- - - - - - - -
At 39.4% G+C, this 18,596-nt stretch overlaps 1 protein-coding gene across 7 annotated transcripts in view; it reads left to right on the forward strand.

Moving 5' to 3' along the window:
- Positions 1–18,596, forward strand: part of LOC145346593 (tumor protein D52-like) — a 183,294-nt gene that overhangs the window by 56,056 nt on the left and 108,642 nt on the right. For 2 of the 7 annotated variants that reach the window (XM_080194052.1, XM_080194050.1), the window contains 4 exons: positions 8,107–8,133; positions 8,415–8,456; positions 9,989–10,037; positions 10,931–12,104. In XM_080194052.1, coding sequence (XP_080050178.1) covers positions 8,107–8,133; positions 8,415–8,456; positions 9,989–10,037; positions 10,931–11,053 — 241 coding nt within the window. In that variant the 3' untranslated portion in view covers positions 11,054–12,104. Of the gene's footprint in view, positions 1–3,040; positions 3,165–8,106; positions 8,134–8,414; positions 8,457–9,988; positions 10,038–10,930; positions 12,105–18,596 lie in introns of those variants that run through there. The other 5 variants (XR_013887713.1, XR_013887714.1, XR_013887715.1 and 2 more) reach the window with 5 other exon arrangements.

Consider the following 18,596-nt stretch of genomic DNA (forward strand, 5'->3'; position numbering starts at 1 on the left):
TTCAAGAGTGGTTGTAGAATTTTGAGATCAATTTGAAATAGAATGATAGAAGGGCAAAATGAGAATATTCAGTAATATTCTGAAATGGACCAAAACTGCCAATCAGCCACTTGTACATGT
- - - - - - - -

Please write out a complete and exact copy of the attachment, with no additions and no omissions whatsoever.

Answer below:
At 39.4% G+C, this 18,596-nt stretch overlaps 1 protein-coding gene across 7 annotated transcripts in view; it reads left to right on the forward strand.

Moving 5' to 3' along the window:
- Positions 1–18,596, forward strand: part of LOC145346593 (tumor protein D52-like) — a 183,294-nt gene that overhangs the window by 56,056 nt on the left and 108,642 nt on the right. For 2 of the 7 annotated variants that reach the window (XM_080194052.1, XM_080194050.1), the window contains 4 exons: positions 8,107–8,133; positions 8,415–8,456; positions 9,989–10,037; positions 10,931–12,104. In XM_080194052.1, coding sequence (XP_080050178.1) covers positions 8,107–8,133; positions 8,415–8,456; positions 9,989–10,037; positions 10,931–11,053 — 241 coding nt within the window. In that variant the 3' untranslated portion in view covers positions 11,054–12,104. Of the gene's footprint in view, positions 1–3,040; positions 3,165–8,106; positions 8,134–8,414; positions 8,457–9,988; positions 10,038–10,930; positions 12,105–18,596 lie in introns of those variants that run through there. The other 5 variants (XR_013887713.1, XR_013887714.1, XR_013887715.1 and 2 more) reach the window with 5 other exon arrangements.

Consider the following 18,596-nt stretch of genomic DNA (forward strand, 5'->3'; position numbering starts at 1 on the left):
TTCAAGAGTGGTTGTAGAATTTTGAGATCAATTTGAAATAGAATGATAGAAGGGCAAAATGAGAATATTCAGTAATATTCTGAAATGGACCAAAACTGCCAATCAGCCACTTGTACATGT